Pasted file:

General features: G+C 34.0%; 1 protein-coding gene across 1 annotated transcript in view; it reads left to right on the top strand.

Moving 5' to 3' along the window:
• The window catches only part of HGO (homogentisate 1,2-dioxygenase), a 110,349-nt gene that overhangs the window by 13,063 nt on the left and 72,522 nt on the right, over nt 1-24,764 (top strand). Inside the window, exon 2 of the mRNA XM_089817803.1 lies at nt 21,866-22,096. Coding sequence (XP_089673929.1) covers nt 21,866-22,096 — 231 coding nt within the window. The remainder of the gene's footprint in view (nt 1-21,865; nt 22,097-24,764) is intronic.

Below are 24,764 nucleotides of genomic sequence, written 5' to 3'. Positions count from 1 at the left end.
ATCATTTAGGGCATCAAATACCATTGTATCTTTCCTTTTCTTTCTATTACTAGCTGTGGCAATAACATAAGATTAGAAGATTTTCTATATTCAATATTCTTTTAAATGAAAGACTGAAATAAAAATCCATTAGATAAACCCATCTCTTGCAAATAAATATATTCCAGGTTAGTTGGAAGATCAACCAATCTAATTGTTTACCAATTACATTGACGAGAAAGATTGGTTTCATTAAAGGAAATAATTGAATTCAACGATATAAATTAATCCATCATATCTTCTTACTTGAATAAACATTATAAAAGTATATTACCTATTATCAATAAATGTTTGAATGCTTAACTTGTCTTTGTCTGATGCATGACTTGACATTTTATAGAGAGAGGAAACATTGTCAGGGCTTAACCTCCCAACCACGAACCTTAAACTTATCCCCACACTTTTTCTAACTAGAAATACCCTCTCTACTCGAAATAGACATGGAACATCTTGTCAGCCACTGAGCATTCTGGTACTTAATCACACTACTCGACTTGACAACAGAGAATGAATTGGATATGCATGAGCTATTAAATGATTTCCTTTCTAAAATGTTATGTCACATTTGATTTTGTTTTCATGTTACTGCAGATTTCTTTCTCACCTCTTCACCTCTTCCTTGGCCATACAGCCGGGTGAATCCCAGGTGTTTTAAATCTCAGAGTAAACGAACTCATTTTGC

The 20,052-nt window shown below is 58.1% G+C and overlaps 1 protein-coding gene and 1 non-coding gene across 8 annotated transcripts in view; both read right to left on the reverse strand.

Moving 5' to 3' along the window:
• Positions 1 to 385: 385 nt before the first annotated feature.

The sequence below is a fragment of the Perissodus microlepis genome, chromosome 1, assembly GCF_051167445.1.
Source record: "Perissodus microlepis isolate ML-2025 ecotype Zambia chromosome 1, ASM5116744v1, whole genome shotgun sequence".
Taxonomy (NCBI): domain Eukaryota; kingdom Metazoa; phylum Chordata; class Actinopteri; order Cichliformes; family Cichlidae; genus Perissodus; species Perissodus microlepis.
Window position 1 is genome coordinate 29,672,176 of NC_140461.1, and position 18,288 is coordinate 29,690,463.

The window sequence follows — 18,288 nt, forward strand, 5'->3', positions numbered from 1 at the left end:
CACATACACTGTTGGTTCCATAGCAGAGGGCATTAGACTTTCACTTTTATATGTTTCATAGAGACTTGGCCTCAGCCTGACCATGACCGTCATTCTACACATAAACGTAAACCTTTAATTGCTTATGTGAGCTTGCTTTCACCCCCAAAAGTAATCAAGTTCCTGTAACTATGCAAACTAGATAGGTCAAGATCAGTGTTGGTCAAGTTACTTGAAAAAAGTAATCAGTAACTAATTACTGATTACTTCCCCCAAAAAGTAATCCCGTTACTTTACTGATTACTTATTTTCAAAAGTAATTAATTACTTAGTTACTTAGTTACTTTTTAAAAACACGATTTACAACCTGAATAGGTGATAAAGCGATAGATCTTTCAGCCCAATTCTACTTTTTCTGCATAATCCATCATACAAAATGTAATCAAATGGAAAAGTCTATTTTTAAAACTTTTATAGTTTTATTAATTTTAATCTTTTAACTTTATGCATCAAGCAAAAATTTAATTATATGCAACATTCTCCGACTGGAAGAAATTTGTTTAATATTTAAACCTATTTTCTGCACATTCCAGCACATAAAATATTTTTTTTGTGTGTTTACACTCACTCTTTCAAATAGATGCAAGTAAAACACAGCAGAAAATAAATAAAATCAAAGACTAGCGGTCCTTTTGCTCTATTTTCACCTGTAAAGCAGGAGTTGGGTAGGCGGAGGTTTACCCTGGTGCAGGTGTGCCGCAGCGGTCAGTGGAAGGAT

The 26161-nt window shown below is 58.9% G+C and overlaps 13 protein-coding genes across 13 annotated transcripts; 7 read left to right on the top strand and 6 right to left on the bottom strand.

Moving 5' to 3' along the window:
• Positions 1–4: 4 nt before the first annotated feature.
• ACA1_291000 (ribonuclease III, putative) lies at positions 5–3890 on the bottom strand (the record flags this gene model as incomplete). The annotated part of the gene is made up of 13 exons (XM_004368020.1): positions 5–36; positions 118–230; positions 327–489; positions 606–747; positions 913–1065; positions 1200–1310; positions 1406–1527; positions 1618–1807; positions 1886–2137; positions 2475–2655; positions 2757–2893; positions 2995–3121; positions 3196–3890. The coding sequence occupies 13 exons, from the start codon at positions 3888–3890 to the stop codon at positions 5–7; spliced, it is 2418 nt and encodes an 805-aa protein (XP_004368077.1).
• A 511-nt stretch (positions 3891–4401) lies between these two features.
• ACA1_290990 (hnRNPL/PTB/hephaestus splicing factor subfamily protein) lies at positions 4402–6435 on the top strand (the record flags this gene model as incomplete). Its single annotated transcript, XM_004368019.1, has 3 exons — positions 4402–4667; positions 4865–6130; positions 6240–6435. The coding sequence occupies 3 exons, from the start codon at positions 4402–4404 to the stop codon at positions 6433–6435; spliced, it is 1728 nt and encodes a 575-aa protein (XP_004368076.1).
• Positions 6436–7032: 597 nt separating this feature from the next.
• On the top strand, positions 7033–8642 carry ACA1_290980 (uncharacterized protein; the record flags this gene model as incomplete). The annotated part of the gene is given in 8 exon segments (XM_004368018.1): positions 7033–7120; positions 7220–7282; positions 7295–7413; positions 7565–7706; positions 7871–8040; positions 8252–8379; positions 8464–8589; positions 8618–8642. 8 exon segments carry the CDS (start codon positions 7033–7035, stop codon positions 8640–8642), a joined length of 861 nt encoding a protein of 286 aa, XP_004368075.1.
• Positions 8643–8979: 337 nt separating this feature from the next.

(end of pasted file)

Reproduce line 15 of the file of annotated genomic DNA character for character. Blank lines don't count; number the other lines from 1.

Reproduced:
The 26161-nt window shown below is 58.9% G+C and overlaps 13 protein-coding genes across 13 annotated transcripts; 7 read left to right on the top strand and 6 right to left on the bottom strand.